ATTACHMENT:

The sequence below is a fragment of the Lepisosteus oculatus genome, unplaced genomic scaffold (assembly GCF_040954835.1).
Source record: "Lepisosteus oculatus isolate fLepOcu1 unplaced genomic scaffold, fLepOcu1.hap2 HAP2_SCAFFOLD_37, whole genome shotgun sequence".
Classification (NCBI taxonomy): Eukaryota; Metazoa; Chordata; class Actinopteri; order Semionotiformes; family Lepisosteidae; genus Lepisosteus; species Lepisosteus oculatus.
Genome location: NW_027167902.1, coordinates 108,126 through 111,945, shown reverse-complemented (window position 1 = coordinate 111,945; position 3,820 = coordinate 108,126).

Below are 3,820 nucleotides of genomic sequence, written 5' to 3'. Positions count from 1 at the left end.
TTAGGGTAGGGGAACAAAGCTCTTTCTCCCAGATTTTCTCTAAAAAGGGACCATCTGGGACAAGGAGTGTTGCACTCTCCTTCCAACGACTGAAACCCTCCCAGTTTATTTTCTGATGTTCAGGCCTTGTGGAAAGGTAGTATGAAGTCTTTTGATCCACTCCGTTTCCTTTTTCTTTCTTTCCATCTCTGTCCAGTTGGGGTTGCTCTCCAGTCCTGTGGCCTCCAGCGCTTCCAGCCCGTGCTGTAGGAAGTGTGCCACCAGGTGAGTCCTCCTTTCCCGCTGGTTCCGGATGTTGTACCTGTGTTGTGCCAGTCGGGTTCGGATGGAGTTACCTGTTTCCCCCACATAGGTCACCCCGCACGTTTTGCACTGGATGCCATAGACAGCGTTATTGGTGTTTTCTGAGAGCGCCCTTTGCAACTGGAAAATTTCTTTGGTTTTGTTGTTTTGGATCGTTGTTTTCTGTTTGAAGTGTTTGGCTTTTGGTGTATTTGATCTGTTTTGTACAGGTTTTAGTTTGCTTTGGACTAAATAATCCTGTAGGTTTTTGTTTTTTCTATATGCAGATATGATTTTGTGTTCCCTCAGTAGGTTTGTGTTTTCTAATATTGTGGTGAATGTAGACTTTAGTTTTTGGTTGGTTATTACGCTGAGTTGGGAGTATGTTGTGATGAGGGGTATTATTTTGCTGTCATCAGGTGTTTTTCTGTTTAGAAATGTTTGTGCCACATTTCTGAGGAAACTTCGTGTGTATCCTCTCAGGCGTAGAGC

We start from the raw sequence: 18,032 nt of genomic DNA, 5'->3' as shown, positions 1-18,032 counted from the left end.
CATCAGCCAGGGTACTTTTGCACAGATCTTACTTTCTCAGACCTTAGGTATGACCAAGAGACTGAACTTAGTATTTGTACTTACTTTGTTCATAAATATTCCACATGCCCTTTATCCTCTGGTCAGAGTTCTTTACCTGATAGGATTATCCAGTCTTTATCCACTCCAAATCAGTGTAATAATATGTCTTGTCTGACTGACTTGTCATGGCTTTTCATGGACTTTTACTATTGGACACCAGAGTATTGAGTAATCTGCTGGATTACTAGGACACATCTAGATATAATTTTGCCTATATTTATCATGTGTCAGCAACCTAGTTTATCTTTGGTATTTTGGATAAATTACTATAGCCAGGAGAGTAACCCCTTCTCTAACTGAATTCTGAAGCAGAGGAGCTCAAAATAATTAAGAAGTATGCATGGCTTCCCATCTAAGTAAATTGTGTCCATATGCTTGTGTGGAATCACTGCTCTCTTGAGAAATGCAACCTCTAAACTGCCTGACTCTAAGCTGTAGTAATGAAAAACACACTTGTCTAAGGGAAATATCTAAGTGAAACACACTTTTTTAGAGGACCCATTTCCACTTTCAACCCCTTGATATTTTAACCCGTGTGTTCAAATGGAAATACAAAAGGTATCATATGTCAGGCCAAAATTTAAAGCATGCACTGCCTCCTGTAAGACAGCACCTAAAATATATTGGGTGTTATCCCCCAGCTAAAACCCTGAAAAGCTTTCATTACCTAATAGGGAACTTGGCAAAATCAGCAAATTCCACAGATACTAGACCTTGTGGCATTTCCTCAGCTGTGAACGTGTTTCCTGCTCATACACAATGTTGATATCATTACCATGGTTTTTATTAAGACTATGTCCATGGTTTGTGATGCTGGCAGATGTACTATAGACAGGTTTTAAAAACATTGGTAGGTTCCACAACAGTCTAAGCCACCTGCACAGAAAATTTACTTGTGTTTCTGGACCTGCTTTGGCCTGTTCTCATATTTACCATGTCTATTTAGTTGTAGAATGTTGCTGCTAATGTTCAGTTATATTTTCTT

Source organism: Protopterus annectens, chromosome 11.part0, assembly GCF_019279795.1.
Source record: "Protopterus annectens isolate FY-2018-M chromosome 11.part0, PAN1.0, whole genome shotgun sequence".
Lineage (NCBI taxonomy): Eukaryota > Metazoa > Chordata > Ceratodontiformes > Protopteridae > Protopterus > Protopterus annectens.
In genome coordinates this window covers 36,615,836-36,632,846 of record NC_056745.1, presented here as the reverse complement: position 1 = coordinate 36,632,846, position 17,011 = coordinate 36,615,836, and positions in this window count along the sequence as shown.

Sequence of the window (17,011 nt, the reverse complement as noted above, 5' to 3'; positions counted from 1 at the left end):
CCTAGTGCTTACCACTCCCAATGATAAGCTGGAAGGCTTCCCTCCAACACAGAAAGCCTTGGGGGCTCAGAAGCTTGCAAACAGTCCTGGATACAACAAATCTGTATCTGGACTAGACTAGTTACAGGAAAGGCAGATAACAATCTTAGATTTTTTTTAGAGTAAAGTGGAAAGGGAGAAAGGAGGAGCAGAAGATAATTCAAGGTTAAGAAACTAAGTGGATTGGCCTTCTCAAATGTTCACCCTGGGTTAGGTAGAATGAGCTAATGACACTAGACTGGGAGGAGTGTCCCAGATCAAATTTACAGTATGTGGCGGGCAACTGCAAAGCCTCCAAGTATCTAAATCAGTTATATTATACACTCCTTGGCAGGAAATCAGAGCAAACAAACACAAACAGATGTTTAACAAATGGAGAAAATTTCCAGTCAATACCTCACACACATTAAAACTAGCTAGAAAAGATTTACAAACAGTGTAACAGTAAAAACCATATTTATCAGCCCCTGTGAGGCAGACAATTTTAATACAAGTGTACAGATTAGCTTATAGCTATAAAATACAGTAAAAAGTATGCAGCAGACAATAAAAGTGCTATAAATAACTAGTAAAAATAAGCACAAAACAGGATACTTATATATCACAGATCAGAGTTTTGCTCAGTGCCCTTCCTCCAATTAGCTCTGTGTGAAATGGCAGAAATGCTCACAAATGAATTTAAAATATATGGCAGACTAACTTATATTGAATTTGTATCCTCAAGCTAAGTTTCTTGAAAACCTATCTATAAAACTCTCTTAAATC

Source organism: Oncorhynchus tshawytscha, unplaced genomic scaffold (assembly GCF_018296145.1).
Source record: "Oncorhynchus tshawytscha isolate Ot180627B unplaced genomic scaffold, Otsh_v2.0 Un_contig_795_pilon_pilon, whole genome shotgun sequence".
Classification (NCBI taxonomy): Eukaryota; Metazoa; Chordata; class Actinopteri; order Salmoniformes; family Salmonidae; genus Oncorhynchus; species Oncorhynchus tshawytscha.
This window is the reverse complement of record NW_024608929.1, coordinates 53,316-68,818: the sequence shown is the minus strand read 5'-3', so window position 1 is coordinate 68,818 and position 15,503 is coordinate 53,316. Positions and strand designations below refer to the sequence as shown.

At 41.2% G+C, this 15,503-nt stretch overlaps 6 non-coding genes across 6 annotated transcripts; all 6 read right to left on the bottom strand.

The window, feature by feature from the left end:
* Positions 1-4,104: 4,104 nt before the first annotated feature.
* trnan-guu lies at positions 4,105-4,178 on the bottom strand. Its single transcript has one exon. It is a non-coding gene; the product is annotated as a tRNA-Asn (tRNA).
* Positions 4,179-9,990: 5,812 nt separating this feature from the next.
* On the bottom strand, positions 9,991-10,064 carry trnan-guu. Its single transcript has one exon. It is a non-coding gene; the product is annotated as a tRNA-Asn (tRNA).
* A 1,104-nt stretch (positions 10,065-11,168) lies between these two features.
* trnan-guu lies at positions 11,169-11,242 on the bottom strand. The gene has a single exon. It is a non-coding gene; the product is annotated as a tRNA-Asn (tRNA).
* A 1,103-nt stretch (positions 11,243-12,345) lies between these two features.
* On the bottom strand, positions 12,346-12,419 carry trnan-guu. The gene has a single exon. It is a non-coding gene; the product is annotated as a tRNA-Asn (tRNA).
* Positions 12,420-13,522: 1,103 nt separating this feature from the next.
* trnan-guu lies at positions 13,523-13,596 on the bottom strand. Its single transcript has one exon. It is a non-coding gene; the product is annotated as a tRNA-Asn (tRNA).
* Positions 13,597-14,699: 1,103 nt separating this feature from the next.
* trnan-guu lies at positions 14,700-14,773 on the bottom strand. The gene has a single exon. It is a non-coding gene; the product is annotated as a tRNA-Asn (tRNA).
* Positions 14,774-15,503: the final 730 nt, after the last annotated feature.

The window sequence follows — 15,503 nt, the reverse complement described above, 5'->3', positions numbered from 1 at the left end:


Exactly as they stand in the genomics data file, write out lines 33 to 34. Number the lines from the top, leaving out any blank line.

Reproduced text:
* Positions 14,774-15,503: the final 730 nt, after the last annotated feature.

The window sequence follows — 15,503 nt, the reverse complement described above, 5'->3', positions numbered from 1 at the left end: